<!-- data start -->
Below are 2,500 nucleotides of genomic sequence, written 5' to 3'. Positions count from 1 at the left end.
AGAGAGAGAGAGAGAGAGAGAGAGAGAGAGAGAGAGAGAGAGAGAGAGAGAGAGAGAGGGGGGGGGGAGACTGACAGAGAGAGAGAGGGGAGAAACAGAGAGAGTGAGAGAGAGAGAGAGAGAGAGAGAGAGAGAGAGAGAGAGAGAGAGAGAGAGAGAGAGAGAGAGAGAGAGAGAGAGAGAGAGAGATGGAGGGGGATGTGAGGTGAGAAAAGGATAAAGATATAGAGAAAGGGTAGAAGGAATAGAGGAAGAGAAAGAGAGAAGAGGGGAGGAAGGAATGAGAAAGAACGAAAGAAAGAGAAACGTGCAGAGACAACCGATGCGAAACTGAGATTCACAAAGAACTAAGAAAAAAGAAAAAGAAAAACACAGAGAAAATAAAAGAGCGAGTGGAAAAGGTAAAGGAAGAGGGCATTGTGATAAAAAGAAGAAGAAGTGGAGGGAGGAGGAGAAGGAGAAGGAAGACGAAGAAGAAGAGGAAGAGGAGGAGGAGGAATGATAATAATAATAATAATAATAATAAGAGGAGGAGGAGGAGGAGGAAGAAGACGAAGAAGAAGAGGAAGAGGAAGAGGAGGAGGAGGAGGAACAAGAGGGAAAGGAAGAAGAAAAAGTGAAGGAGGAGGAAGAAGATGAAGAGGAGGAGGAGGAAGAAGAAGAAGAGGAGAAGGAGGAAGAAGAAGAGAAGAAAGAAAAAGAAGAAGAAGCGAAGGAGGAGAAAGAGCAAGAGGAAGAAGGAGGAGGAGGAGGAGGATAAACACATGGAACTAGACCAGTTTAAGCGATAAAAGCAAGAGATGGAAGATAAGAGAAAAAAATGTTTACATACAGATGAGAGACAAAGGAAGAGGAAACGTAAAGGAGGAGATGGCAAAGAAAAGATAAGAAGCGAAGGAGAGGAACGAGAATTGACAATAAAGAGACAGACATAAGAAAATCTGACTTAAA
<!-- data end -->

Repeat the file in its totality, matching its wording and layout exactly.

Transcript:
Below are 2,500 nucleotides of genomic sequence, written 5' to 3'. Positions count from 1 at the left end.
AGAGAGAGAGAGAGAGAGAGAGAGAGAGAGAGAGAGAGAGAGAGAGAGAGAGAGAGAGGGGGGGGGGAGACTGACAGAGAGAGAGAGGGGAGAAACAGAGAGAGTGAGAGAGAGAGAGAGAGAGAGAGAGAGAGAGAGAGAGAGAGAGAGAGAGAGAGAGAGAGAGAGAGAGAGAGAGAGAGAGAGAGATGGAGGGGGATGTGAGGTGAGAAAAGGATAAAGATATAGAGAAAGGGTAGAAGGAATAGAGGAAGAGAAAGAGAGAAGAGGGGAGGAAGGAATGAGAAAGAACGAAAGAAAGAGAAACGTGCAGAGACAACCGATGCGAAACTGAGATTCACAAAGAACTAAGAAAAAAGAAAAAGAAAAACACAGAGAAAATAAAAGAGCGAGTGGAAAAGGTAAAGGAAGAGGGCATTGTGATAAAAAGAAGAAGAAGTGGAGGGAGGAGGAGAAGGAGAAGGAAGACGAAGAAGAAGAGGAAGAGGAGGAGGAGGAATGATAATAATAATAATAATAATAATAAGAGGAGGAGGAGGAGGAGGAAGAAGACGAAGAAGAAGAGGAAGAGGAAGAGGAGGAGGAGGAGGAACAAGAGGGAAAGGAAGAAGAAAAAGTGAAGGAGGAGGAAGAAGATGAAGAGGAGGAGGAGGAAGAAGAAGAAGAGGAGAAGGAGGAAGAAGAAGAGAAGAAAGAAAAAGAAGAAGAAGCGAAGGAGGAGAAAGAGCAAGAGGAAGAAGGAGGAGGAGGAGGAGGATAAACACATGGAACTAGACCAGTTTAAGCGATAAAAGCAAGAGATGGAAGATAAGAGAAAAAAATGTTTACATACAGATGAGAGACAAAGGAAGAGGAAACGTAAAGGAGGAGATGGCAAAGAAAAGATAAGAAGCGAAGGAGAGGAACGAGAATTGACAATAAAGAGACAGACATAAGAAAATCTGACTTAAA